An innovative approach applied by some banks for home loans, called Musharaka al-Mutanaqisa, allows for a floating rate in the form of rental. The bank and borrower forms a partnership entity, both providing capital at an agreed percentage to purchase the property. The partnership entity then rent out the property to the borrower and charges rent. The bank and the borrower will then share the proceed from this rent based on the current equity share of the partnership. At the same time, the borrower in the partnership entity also buys the bank's share on the property at agreed installments until the full equity is transferred to the borrower and the partnership is ended. If default occurs, both the bank and the borrower receive the proceeds from an auction based on the current equity. This method allows for floating rates according to current market rate such as the BLR (base lending rate), especially in a dual-banking system like in Malaysia.

There are several other approaches used in business deals. Islamic banks lend their money to companies by issuing floating rate interest loans.

The floating rate of interest is pegged to the company's individual rate of return. Thus the bank's profit on the loan is equal to a certain percentage of the company's profits. Once the principal amount of the loan is repaid, the profit-sharing arrangement is concluded. This practice is called Musharaka. Further, Mudaraba is venture capital funding of an entrepreneur who provides labor while financing is provided by the bank so that both profit and risk are shared. Such participatory arrangements between capital and labor reflect the Islamic view that the borrower must not bear all the risk/cost of a failure, resulting in a balanced distribution of income and not allowing lender to monopolize the economy. And finally, Islamic banking is restricted to Islamically acceptable deals, which exclude those involving alcohol, pork, gambling, etc. Thus ethical investing is the only acceptable form of investment, and moral purchasing is encouraged. In theory, Islamic banking is an example of full-reserve banking, with banks achieving a 100% reserve ratio.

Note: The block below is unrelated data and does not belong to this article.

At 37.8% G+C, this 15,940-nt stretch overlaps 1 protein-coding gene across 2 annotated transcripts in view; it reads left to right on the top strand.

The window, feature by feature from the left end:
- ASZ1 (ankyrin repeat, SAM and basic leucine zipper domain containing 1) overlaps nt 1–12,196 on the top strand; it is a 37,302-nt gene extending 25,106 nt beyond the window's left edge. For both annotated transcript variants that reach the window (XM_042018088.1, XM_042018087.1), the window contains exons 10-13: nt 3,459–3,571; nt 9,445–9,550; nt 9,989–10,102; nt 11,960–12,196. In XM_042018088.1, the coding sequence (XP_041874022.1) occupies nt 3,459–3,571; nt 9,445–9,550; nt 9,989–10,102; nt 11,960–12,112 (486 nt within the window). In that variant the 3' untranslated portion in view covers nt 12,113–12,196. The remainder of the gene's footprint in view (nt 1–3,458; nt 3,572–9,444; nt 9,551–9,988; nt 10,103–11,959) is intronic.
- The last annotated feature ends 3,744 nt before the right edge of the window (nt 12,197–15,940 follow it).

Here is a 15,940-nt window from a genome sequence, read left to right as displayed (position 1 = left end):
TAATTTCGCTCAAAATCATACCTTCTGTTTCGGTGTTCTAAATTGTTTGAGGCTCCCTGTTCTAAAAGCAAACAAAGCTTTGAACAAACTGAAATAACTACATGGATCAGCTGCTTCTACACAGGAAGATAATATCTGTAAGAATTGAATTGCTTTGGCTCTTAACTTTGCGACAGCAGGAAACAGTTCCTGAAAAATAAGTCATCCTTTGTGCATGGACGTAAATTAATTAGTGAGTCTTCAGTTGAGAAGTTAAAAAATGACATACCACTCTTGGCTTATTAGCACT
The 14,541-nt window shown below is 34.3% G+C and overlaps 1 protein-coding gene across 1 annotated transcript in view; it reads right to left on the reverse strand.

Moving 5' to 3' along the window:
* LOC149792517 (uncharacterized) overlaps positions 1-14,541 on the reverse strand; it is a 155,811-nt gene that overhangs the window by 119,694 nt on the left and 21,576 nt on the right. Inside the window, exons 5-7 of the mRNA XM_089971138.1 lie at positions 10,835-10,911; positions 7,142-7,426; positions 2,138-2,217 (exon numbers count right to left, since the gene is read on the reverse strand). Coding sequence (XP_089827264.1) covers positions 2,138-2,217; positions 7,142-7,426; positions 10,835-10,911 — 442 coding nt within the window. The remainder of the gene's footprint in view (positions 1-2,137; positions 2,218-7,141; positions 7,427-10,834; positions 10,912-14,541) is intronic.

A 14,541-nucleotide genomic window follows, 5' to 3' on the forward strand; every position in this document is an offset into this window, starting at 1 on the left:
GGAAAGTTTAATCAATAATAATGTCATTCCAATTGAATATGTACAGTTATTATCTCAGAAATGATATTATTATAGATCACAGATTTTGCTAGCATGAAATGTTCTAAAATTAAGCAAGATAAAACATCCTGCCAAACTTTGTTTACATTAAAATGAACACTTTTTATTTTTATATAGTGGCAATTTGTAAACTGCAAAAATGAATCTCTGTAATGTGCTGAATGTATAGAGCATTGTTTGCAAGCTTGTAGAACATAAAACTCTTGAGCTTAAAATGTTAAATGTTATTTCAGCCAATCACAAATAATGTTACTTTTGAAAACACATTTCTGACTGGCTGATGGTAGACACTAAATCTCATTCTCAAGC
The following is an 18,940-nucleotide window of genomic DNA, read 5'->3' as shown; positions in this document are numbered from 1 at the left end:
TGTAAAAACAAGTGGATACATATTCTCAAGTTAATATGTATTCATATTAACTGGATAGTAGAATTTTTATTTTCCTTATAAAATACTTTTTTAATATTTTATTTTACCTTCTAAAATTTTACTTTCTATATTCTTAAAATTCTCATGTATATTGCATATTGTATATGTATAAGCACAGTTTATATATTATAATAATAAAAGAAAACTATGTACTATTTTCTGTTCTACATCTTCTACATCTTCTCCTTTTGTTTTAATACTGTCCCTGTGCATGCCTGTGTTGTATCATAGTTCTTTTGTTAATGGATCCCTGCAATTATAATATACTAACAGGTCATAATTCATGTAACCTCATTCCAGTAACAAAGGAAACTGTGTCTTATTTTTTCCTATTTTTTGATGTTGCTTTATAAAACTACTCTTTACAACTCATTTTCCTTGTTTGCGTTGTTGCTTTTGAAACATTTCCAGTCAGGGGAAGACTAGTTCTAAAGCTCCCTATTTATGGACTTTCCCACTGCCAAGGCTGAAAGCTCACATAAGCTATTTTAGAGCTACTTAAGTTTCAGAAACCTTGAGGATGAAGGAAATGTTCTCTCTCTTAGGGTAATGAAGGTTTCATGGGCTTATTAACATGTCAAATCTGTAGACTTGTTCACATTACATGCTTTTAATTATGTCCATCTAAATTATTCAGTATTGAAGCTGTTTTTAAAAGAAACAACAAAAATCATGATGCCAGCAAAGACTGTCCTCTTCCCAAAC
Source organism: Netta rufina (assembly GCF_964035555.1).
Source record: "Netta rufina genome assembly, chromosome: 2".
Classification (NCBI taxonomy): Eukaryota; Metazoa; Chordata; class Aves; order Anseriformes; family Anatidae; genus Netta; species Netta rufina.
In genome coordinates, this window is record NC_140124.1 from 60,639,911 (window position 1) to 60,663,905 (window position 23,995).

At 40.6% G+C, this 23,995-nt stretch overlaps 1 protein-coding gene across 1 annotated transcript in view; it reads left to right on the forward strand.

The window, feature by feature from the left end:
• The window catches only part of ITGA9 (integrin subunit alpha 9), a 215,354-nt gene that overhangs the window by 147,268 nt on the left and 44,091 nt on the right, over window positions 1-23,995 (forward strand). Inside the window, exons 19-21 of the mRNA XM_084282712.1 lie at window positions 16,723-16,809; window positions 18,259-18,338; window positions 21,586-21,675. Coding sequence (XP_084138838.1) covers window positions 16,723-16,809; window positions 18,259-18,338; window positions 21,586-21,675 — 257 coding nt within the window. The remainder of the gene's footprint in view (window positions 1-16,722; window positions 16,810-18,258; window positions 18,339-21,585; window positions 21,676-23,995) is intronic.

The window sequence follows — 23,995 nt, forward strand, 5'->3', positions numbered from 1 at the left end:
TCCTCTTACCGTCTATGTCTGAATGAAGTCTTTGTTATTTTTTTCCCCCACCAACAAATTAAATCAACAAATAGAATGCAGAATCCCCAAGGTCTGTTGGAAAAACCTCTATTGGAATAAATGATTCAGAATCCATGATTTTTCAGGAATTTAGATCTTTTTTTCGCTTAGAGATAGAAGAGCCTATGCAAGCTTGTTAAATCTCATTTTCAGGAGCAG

However, in practice, this is not the case, and no examples of 100 per cent reserve banking are observed. Islamic banks have grown recently in the Muslim world but are a very small share of the global banking system. Micro-lending institutions founded by Muslims, notably Grameen Bank, use conventional lending practices and are popular in some Muslim nations, especially Bangladesh, but some do not consider them true Islamic banking. However, Muhammad Yunus, the founder of Grameen Bank and microfinance banking, and other supporters of microfinance, argue that the lack of collateral and lack of excessive interest in micro-lending is consistent with the Islamic prohibition of usury.

6. ImpactIslamic Banking on Economic Development of Bangladesh

Due to global economic recession, time is very much challenging and uncertain. Specially, this calamity become acute with eventual collapse of some major banking institution and massive dips in stock market indices across the globe. As a result, developing economy like Bangladesh economy deteriorated rapidly.